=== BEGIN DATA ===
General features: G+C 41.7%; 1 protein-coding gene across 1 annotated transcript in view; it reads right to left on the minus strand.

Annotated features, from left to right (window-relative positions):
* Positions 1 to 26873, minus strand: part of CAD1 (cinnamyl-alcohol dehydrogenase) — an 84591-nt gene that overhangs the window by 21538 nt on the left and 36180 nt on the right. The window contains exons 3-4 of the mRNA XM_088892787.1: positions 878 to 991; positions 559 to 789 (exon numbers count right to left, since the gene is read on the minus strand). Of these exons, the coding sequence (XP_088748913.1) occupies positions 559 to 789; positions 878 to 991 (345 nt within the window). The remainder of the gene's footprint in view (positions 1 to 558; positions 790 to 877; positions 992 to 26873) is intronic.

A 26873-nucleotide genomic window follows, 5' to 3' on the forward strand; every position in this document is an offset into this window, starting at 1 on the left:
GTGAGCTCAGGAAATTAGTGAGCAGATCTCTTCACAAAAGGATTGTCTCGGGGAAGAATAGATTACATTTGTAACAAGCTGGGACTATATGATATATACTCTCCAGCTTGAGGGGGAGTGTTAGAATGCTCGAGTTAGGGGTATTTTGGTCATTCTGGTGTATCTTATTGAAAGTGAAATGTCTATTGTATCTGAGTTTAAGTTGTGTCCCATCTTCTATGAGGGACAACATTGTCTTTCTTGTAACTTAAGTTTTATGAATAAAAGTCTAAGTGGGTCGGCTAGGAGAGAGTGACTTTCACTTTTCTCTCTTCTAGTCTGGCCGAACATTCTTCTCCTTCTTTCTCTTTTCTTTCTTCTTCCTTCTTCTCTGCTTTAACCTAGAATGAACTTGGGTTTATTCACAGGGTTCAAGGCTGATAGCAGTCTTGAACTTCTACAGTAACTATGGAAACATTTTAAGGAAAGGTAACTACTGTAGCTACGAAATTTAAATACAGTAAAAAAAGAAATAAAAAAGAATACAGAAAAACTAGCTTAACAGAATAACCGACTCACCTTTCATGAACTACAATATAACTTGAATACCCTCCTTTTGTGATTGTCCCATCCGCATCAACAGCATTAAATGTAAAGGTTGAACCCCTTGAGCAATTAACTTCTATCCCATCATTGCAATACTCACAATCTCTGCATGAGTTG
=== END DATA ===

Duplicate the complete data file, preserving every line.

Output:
General features: G+C 41.7%; 1 protein-coding gene across 1 annotated transcript in view; it reads right to left on the minus strand.

Annotated features, from left to right (window-relative positions):
* Positions 1 to 26873, minus strand: part of CAD1 (cinnamyl-alcohol dehydrogenase) — an 84591-nt gene that overhangs the window by 21538 nt on the left and 36180 nt on the right. The window contains exons 3-4 of the mRNA XM_088892787.1: positions 878 to 991; positions 559 to 789 (exon numbers count right to left, since the gene is read on the minus strand). Of these exons, the coding sequence (XP_088748913.1) occupies positions 559 to 789; positions 878 to 991 (345 nt within the window). The remainder of the gene's footprint in view (positions 1 to 558; positions 790 to 877; positions 992 to 26873) is intronic.

A 26873-nucleotide genomic window follows, 5' to 3' on the forward strand; every position in this document is an offset into this window, starting at 1 on the left:
GTGAGCTCAGGAAATTAGTGAGCAGATCTCTTCACAAAAGGATTGTCTCGGGGAAGAATAGATTACATTTGTAACAAGCTGGGACTATATGATATATACTCTCCAGCTTGAGGGGGAGTGTTAGAATGCTCGAGTTAGGGGTATTTTGGTCATTCTGGTGTATCTTATTGAAAGTGAAATGTCTATTGTATCTGAGTTTAAGTTGTGTCCCATCTTCTATGAGGGACAACATTGTCTTTCTTGTAACTTAAGTTTTATGAATAAAAGTCTAAGTGGGTCGGCTAGGAGAGAGTGACTTTCACTTTTCTCTCTTCTAGTCTGGCCGAACATTCTTCTCCTTCTTTCTCTTTTCTTTCTTCTTCCTTCTTCTCTGCTTTAACCTAGAATGAACTTGGGTTTATTCACAGGGTTCAAGGCTGATAGCAGTCTTGAACTTCTACAGTAACTATGGAAACATTTTAAGGAAAGGTAACTACTGTAGCTACGAAATTTAAATACAGTAAAAAAAGAAATAAAAAAGAATACAGAAAAACTAGCTTAACAGAATAACCGACTCACCTTTCATGAACTACAATATAACTTGAATACCCTCCTTTTGTGATTGTCCCATCCGCATCAACAGCATTAAATGTAAAGGTTGAACCCCTTGAGCAATTAACTTCTATCCCATCATTGCAATACTCACAATCTCTGCATGAGTTG